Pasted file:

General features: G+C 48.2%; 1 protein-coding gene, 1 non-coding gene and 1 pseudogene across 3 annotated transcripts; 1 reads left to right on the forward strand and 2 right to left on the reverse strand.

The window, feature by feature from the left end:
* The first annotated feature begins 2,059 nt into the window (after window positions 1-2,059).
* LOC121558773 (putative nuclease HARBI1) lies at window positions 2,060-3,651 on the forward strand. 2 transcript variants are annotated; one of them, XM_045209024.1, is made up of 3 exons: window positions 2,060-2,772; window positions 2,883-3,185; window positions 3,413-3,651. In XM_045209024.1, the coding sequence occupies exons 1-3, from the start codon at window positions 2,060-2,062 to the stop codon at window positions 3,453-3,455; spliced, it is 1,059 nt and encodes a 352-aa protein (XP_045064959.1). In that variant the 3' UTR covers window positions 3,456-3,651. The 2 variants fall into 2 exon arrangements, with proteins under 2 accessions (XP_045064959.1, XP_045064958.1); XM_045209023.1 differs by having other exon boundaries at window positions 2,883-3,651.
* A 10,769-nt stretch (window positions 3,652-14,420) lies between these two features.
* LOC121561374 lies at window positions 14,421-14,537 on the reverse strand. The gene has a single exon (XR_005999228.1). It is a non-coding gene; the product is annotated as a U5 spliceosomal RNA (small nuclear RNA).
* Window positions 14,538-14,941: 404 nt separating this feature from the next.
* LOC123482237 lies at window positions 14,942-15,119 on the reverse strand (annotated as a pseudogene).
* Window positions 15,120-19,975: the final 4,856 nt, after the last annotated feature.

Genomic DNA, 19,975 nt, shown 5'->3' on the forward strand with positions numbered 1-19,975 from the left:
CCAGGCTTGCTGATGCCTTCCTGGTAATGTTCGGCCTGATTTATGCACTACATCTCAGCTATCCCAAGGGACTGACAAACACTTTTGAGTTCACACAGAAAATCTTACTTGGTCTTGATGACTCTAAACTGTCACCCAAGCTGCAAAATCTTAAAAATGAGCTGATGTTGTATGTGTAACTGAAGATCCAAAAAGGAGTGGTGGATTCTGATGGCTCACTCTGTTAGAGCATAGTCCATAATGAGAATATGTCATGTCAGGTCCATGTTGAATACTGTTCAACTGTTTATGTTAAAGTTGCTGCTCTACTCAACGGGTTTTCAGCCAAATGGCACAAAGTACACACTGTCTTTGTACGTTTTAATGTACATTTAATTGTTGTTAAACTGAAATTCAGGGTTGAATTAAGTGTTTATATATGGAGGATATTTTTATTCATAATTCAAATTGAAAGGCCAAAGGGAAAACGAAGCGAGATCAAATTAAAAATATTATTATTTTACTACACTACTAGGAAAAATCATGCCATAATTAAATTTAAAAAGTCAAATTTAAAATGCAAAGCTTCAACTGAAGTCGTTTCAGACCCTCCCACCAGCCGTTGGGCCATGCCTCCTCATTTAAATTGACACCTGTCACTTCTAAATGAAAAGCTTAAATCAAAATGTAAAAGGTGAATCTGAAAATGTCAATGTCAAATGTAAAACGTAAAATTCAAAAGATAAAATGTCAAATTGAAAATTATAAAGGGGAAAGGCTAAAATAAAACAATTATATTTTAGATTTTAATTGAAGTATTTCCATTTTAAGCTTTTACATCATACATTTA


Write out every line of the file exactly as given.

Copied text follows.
General features: G+C 48.2%; 1 protein-coding gene, 1 non-coding gene and 1 pseudogene across 3 annotated transcripts; 1 reads left to right on the forward strand and 2 right to left on the reverse strand.

The window, feature by feature from the left end:
* The first annotated feature begins 2,059 nt into the window (after window positions 1-2,059).
* LOC121558773 (putative nuclease HARBI1) lies at window positions 2,060-3,651 on the forward strand. 2 transcript variants are annotated; one of them, XM_045209024.1, is made up of 3 exons: window positions 2,060-2,772; window positions 2,883-3,185; window positions 3,413-3,651. In XM_045209024.1, the coding sequence occupies exons 1-3, from the start codon at window positions 2,060-2,062 to the stop codon at window positions 3,453-3,455; spliced, it is 1,059 nt and encodes a 352-aa protein (XP_045064959.1). In that variant the 3' UTR covers window positions 3,456-3,651. The 2 variants fall into 2 exon arrangements, with proteins under 2 accessions (XP_045064959.1, XP_045064958.1); XM_045209023.1 differs by having other exon boundaries at window positions 2,883-3,651.
* A 10,769-nt stretch (window positions 3,652-14,420) lies between these two features.
* LOC121561374 lies at window positions 14,421-14,537 on the reverse strand. The gene has a single exon (XR_005999228.1). It is a non-coding gene; the product is annotated as a U5 spliceosomal RNA (small nuclear RNA).
* Window positions 14,538-14,941: 404 nt separating this feature from the next.
* LOC123482237 lies at window positions 14,942-15,119 on the reverse strand (annotated as a pseudogene).
* Window positions 15,120-19,975: the final 4,856 nt, after the last annotated feature.

Genomic DNA, 19,975 nt, shown 5'->3' on the forward strand with positions numbered 1-19,975 from the left:
CCAGGCTTGCTGATGCCTTCCTGGTAATGTTCGGCCTGATTTATGCACTACATCTCAGCTATCCCAAGGGACTGACAAACACTTTTGAGTTCACACAGAAAATCTTACTTGGTCTTGATGACTCTAAACTGTCACCCAAGCTGCAAAATCTTAAAAATGAGCTGATGTTGTATGTGTAACTGAAGATCCAAAAAGGAGTGGTGGATTCTGATGGCTCACTCTGTTAGAGCATAGTCCATAATGAGAATATGTCATGTCAGGTCCATGTTGAATACTGTTCAACTGTTTATGTTAAAGTTGCTGCTCTACTCAACGGGTTTTCAGCCAAATGGCACAAAGTACACACTGTCTTTGTACGTTTTAATGTACATTTAATTGTTGTTAAACTGAAATTCAGGGTTGAATTAAGTGTTTATATATGGAGGATATTTTTATTCATAATTCAAATTGAAAGGCCAAAGGGAAAACGAAGCGAGATCAAATTAAAAATATTATTATTTTACTACACTACTAGGAAAAATCATGCCATAATTAAATTTAAAAAGTCAAATTTAAAATGCAAAGCTTCAACTGAAGTCGTTTCAGACCCTCCCACCAGCCGTTGGGCCATGCCTCCTCATTTAAATTGACACCTGTCACTTCTAAATGAAAAGCTTAAATCAAAATGTAAAAGGTGAATCTGAAAATGTCAATGTCAAATGTAAAACGTAAAATTCAAAAGATAAAATGTCAAATTGAAAATTATAAAGGGGAAAGGCTAAAATAAAACAATTATATTTTAGATTTTAATTGAAGTATTTCCATTTTAAGCTTTTACATCATACATTTA